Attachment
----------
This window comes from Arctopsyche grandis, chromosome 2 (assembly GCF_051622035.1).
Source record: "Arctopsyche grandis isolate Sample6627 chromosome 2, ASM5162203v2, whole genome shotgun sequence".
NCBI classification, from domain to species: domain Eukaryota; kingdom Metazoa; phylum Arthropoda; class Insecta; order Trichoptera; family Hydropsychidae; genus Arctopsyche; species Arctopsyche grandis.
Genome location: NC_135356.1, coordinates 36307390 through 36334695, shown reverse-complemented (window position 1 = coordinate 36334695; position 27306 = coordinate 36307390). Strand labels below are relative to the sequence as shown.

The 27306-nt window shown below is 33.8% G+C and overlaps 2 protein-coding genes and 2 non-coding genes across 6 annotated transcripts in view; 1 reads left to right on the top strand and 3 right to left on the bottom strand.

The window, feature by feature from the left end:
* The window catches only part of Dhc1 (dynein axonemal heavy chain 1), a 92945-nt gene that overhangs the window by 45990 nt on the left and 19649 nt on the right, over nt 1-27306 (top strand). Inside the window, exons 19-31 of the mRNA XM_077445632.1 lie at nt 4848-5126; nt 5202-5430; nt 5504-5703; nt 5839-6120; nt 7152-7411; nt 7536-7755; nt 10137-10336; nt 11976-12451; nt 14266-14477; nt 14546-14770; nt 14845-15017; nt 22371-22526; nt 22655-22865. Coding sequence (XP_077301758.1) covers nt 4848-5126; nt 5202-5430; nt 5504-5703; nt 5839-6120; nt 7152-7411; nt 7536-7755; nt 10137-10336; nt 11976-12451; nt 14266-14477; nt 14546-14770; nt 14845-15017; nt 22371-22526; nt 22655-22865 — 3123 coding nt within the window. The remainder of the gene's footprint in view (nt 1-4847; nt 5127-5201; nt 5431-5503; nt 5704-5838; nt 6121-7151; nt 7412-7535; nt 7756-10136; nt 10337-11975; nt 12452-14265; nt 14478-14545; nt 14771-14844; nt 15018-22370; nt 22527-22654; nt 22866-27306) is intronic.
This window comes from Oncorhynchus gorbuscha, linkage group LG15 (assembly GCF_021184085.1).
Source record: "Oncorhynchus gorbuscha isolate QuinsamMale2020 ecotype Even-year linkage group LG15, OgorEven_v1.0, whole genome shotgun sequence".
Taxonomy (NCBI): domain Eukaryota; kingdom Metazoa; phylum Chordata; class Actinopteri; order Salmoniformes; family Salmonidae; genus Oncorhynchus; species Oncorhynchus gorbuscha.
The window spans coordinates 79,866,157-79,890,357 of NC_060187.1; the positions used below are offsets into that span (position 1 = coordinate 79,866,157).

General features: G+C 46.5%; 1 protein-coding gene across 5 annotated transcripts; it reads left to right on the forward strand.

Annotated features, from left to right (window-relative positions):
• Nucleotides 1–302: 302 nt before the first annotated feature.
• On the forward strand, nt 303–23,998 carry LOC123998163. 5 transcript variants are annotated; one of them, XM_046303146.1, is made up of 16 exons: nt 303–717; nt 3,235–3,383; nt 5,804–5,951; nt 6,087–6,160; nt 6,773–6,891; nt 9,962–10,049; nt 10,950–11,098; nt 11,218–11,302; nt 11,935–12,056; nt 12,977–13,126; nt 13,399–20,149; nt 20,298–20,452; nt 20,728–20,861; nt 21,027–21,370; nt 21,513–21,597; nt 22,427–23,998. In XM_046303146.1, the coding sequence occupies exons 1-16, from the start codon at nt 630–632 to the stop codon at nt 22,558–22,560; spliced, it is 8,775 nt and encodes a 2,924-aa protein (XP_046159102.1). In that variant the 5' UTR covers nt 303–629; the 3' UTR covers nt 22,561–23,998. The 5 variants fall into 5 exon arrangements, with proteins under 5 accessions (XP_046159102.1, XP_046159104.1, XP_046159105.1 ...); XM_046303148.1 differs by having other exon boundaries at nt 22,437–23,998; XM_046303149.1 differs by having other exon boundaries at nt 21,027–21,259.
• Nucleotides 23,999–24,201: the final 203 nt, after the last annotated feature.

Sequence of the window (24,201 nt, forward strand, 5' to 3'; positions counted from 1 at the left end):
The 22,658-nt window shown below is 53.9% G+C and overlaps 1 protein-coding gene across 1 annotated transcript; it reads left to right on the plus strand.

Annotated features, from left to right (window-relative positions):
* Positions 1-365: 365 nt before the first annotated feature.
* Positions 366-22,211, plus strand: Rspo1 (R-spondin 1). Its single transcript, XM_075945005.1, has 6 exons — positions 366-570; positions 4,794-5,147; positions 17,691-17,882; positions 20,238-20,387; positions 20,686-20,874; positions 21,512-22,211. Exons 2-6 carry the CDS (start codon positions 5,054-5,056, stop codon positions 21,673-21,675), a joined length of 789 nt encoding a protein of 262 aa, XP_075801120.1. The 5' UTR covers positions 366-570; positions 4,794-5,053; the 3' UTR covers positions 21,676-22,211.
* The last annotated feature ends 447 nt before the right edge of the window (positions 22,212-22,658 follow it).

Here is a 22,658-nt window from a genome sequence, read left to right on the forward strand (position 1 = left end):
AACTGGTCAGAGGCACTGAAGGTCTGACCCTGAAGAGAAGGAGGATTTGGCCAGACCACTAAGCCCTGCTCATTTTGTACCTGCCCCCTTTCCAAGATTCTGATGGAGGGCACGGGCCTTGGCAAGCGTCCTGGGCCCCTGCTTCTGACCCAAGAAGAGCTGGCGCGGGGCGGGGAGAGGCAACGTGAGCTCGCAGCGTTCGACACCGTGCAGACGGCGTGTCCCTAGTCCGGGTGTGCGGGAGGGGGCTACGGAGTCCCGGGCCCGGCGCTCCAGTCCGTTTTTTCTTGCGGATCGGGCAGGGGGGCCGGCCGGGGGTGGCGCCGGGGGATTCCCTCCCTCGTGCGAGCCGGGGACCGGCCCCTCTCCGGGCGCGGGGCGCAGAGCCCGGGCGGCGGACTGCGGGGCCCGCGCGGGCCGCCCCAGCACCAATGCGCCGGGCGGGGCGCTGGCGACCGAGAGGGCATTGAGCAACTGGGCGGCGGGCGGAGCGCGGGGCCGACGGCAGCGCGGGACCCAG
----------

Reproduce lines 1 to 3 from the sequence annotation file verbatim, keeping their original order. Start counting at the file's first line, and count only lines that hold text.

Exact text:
This window comes from Arctopsyche grandis, chromosome 2 (assembly GCF_051622035.1).
Source record: "Arctopsyche grandis isolate Sample6627 chromosome 2, ASM5162203v2, whole genome shotgun sequence".
NCBI classification, from domain to species: domain Eukaryota; kingdom Metazoa; phylum Arthropoda; class Insecta; order Trichoptera; family Hydropsychidae; genus Arctopsyche; species Arctopsyche grandis.